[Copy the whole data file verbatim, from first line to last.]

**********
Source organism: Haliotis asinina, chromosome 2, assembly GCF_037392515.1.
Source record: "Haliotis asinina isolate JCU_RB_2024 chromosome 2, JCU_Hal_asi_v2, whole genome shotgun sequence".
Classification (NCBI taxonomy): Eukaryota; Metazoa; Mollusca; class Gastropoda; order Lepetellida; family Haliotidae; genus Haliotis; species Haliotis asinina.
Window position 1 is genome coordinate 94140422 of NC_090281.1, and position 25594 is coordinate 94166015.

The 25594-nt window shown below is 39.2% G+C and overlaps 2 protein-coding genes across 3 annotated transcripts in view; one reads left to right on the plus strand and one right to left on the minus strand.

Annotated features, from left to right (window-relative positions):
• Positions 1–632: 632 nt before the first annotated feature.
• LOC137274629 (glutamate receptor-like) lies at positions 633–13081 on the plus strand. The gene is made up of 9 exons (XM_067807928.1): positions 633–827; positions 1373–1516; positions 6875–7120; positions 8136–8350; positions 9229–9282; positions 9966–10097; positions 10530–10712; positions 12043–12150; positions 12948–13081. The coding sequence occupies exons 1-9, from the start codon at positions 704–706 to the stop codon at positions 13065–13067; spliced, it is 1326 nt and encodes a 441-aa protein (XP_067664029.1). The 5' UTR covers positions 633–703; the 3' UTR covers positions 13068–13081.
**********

Source organism: Haliotis asinina, chromosome 2, assembly GCF_037392515.1.
Source record: "Haliotis asinina isolate JCU_RB_2024 chromosome 2, JCU_Hal_asi_v2, whole genome shotgun sequence".
Classification (NCBI taxonomy): Eukaryota; Metazoa; Mollusca; class Gastropoda; order Lepetellida; family Haliotidae; genus Haliotis; species Haliotis asinina.
Window position 1 is genome coordinate 94140422 of NC_090281.1, and position 25594 is coordinate 94166015.

The 25594-nt window shown below is 39.2% G+C and overlaps 2 protein-coding genes across 3 annotated transcripts in view; one reads left to right on the plus strand and one right to left on the minus strand.

Annotated features, from left to right (window-relative positions):
• Positions 1–632: 632 nt before the first annotated feature.
• LOC137274629 (glutamate receptor-like) lies at positions 633–13081 on the plus strand. The gene is made up of 9 exons (XM_067807928.1): positions 633–827; positions 1373–1516; positions 6875–7120; positions 8136–8350; positions 9229–9282; positions 9966–10097; positions 10530–10712; positions 12043–12150; positions 12948–13081. The coding sequence occupies exons 1-9, from the start codon at positions 704–706 to the stop codon at positions 13065–13067; spliced, it is 1326 nt and encodes a 441-aa protein (XP_067664029.1). The 5' UTR covers positions 633–703; the 3' UTR covers positions 13068–13081.